By Nathan Grayson on July 18th, 2012 at 4:00 pm.
Let me begin this by noting that, in actuality, EA’s at least been paying solid attention to Origin lately. Lending a helping hand to crowd-funded games taking their wobbly first steps was a smart idea, and putting out a big call for input from users is a much appreciated gesture – assuming, of course, that EA actually takes resulting criticisms to heart. That said, Origin 9.0 – a self-described “landmark update” – isn’t exactly encouraging. Once it rolls out, you’ll gain access to a free-floating friends list, re-sizable game icons, and, er, a clock.
EA gave a very excited blow-by-blow of the less-than-formidable update in a blog post.
“Origin 9.0 is nearly here! In the coming days, we’ll be rolling out a landmark update to millions of Origin users worldwide, beginning with players who have opted in to beta updates and going live for everyone else soon thereafter. Your suggestions and feedback over the past few months have driven many of the changes you’ll see in Origin 9.0. We’ve added a clock to Origin In-Game, increased your control over your My Games library, and made our menus more navigable.”
More navigation! ALL OF THE NAVIGATIONS. And while the pop-out-y bits and malleable menu elements look nicely functional, that’s sort of the issue: Origin’s functional – and that’s it. In the same timespan it’s taken to get Origin 9.0 out the door, Steam’s added Greenlight, Source Filmmaker, a large selection of F2P games, remote installs, and now Linux support is on the way. Sure, EA’s opted to dive out of the line of fire and behind the old “Well, they had a head start” excuse, but if it’s honestly hoping to compete, it can’t stay years behind the curve forever.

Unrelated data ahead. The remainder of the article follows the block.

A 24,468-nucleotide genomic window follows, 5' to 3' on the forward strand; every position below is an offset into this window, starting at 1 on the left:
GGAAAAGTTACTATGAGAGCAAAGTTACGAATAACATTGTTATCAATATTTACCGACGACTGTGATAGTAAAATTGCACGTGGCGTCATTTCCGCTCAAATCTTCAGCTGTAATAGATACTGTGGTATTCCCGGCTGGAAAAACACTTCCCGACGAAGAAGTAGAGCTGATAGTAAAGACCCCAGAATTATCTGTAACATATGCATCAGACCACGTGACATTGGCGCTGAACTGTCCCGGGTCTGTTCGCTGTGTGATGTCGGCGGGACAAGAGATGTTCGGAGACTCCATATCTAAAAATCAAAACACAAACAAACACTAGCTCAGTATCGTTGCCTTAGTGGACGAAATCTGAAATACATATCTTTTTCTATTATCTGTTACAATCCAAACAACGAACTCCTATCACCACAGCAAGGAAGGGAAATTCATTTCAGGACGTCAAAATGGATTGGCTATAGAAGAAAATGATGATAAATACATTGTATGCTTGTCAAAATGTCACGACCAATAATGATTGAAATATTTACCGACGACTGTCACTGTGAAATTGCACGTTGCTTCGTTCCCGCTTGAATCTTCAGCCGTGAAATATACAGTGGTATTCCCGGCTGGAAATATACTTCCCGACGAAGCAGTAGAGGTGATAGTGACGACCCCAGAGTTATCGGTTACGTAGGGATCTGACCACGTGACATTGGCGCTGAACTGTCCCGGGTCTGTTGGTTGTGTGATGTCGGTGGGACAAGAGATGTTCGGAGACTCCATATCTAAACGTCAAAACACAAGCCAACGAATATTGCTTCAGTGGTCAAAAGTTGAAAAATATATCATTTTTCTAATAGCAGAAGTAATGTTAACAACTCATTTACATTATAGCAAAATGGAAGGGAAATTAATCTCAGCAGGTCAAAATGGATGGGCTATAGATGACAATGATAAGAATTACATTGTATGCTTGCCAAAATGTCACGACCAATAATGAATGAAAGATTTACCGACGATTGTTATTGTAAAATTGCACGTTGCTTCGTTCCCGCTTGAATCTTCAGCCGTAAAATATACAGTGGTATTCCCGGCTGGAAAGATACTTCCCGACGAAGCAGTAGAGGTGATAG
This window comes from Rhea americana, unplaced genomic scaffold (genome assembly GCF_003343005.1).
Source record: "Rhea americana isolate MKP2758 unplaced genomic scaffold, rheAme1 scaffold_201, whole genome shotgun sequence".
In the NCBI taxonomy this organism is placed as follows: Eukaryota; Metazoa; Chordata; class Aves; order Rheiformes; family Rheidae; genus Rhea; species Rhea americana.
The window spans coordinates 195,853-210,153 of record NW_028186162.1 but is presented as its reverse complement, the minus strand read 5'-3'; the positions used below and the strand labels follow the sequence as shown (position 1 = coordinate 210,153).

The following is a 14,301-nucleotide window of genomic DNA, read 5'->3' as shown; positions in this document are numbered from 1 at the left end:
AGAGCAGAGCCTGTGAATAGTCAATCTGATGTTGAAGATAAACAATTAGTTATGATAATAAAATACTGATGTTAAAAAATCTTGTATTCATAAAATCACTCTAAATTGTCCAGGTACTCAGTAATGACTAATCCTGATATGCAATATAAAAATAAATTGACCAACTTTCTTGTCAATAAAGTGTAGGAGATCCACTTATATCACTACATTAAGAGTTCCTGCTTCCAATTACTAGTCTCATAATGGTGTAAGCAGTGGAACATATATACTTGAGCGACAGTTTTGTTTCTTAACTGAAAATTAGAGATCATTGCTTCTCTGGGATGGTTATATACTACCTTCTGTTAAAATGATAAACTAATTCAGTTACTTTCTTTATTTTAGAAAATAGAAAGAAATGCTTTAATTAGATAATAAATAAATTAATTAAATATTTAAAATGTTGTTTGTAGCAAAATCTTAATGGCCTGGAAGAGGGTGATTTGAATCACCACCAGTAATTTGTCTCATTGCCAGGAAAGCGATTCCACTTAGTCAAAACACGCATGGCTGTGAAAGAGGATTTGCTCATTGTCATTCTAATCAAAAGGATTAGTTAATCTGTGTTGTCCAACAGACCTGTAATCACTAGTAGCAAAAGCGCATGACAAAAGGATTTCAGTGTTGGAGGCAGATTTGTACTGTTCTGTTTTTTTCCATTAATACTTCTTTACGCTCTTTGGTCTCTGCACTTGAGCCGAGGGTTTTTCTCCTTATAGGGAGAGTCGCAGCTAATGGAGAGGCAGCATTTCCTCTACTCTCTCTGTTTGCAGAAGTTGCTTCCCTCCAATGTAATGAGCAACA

What I’m saying is, beyond being a branded storefront, I still don’t understand what larger purpose Origin serves. In truth, I’d actually like to see it, er, pick up some steam, because I don’t think it’s healthy for Valve to not have a viable rival in this space. But this – at least, so far – isn’t the way to do it. Origin’s neither sprinted to the point of being neck-and-neck with Steam nor has it differentiated itself in any meaningful way.
Instead, it’s just puttered along at its own languid pace, harmlessly reminding us of its existence every time we pop open a big-name EA game. Hopefully, though, 9.0 is just the beginning of a much, much larger movement to put some meat on Origin’s emaciated bones. Because right now, I’m Commander Shepard, and this is most certainly not my favorite store on the Citadel.